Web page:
This post is a modification of an earlier Sunday Setlist post from May, 2011.
with Father Jeff Jones (left) of Holy Family Anglican church
I once had the privilege of leading worship at Holy Family Anglican Church in Hendersonville, TN. It’s a liturgical service that also uses modern worship songs. This is a trend that I’m seeing in liturgical services based on my experience at The Table and St. John’s Anglican Church in Franklin, TN. With the popularity of the “Ancient Future worship” movement, it’s quite possible that more and more of us modern worship leaders will find ourselves facilitating very traditional liturgies at some point, including ancient church music.
Ancient church music isn’t written in chord charts, number charts, or even classical music notation. For my time at Holy Family, I was given this:
I called my Christian Orthodox friend. He reminded me that any time you see printed music like this, it’s only an attempt to bring an ancient tradition into our system of seeing things. There are a couple of challenges with this notation for those of us who are only familiar with modern music.
Lack of meter and note stems. There is no notation such as 4/4, 3/4, or 6/8. There are no measures per se, but these funny tick marks to indicate a phrase. The notes don’t have stems to clearly define their value. Finally, there is an inconsistency in the number of notes within the phrases. All of this can trip rock n’ roll worship leaders up. This is what you need to know.
- The most important element is the text. This is true of any good worship music, but an especially useful guide here. How would you say the text? That’s a pretty good starting point for the rhythm.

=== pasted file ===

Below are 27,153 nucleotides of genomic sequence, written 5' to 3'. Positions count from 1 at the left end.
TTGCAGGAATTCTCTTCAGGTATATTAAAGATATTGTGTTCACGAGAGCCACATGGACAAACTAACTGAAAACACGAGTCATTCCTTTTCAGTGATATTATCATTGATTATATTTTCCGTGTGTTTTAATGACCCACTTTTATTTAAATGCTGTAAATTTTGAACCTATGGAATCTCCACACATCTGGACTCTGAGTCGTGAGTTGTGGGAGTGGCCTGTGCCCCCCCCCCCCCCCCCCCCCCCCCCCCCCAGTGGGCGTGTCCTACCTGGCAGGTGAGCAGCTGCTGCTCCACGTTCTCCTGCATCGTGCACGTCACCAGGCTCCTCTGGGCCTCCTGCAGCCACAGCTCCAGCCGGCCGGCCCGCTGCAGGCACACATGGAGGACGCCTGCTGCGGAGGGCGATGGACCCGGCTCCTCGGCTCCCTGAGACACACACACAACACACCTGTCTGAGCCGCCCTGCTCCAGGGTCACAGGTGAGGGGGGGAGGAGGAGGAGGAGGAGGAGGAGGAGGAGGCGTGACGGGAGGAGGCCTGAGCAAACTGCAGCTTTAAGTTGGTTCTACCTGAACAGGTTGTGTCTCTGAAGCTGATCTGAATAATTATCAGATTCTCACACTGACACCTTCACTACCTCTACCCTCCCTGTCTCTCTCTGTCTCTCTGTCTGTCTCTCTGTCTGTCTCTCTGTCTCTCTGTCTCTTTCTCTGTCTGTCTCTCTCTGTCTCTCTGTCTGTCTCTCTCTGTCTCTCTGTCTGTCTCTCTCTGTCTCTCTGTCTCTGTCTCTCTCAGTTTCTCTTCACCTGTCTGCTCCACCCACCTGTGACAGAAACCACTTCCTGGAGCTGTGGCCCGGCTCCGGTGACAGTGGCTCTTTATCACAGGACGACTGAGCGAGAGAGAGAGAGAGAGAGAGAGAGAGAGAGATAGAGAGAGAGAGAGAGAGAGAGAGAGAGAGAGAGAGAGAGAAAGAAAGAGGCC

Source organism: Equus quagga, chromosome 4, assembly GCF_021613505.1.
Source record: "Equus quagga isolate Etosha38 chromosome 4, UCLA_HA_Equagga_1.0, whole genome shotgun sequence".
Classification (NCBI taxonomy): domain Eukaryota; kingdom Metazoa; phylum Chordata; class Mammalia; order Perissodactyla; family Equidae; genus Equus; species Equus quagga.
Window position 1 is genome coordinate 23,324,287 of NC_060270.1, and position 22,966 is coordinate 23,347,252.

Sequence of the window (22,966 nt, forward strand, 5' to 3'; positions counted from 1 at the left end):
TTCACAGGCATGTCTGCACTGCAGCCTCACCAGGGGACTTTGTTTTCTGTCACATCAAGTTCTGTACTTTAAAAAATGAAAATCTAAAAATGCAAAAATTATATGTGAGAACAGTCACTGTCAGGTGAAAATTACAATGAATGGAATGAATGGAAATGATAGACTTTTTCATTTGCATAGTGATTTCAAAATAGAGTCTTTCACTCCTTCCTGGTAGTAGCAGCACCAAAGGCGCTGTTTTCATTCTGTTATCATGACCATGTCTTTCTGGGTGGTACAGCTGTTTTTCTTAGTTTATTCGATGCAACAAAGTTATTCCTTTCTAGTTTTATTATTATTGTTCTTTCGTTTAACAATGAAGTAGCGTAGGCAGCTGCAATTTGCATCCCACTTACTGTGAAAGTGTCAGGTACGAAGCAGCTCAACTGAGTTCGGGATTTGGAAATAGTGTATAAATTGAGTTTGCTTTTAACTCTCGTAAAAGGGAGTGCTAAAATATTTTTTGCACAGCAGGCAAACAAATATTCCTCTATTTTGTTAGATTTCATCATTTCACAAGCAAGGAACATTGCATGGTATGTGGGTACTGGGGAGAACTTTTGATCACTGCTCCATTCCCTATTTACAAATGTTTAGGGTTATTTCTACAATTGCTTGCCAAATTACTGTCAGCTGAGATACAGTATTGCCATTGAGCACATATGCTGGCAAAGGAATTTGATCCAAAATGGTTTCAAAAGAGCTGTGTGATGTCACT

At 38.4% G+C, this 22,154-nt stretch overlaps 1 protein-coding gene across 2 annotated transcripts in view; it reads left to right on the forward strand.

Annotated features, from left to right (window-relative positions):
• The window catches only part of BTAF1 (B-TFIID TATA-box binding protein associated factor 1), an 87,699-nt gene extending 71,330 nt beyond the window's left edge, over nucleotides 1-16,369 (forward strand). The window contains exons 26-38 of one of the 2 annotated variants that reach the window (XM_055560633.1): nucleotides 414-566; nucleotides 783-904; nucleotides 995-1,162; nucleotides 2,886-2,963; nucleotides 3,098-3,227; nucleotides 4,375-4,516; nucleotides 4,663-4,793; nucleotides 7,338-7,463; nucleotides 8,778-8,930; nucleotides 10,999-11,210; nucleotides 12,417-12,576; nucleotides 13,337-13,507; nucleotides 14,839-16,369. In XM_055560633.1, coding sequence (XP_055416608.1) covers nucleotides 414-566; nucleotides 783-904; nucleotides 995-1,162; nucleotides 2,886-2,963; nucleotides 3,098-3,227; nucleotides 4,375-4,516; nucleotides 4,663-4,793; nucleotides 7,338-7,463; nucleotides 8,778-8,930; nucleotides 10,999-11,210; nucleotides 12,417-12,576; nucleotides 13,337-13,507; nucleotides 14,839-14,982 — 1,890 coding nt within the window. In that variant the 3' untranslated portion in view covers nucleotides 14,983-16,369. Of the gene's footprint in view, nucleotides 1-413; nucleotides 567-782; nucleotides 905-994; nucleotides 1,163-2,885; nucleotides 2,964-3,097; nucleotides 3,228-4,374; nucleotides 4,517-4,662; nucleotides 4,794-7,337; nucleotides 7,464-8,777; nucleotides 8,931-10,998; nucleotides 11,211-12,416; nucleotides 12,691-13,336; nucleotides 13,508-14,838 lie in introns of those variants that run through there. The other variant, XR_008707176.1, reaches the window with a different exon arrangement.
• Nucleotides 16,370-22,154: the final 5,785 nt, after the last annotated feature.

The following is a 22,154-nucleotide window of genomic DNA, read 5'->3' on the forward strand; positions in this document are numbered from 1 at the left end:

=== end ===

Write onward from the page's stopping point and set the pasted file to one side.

- Darker dots move faster than open circles. Assume they move twice as fast. I also tend to think of the open circles as the “destination” of the phrase. Open circles receive the accents or the downbeat.
- Think of the phrases as “waves” and make everything fit before the next one comes ’round.
- My experience is that grace abounds in the interpretation of the rhythm. However you interpret it, be confident so the congregation can follow
Watch the staff. I missed this the first few times I looked at this music, but note how the staff will sometimes have five lines (the modern custom) and sometimes have four lines. It’s very subtle, but look closely at the third system. I couldn’t figure out the notes for the words “you for your glory.” The notes go off the staff (oh yeah, no ledger lines). So that first note in the third system for the word “we” – it’s not an F# like I thought at first. It’s an A, the same as the last note in the previous system (“you” in “we worship you”).
I once sang in an Episcopal choir that came across music with one or two staff lines. As strange as that seems, at least it’s obvious. It’s easy to miss going from five to four. Here’s what you need to know.
- A clef is not just a symbol slapped across a staff for decoration or to distinguish higher instruments from lower ones. They define where a note is on the staff. (Ask any violists who has to read in multiple clefs). The curl on the treble clef identifies the note G (the treble clef is uncommonly referred to as the G-clef). Look again at the third system of the Gloria piece. The clef tells us the first line is G, making the space above it an A.
- However, I think it’s easier to look at the key signature than the curl of the clef. I know that the two sharps are F# and C#. If the second space is C#, the note below must be a B, the space below that must be an A. Of course, if the key had no sharps or flats, I couldn’t rely on this method, but it is how I figured it out in this case.
There. Now you can say you learned something today.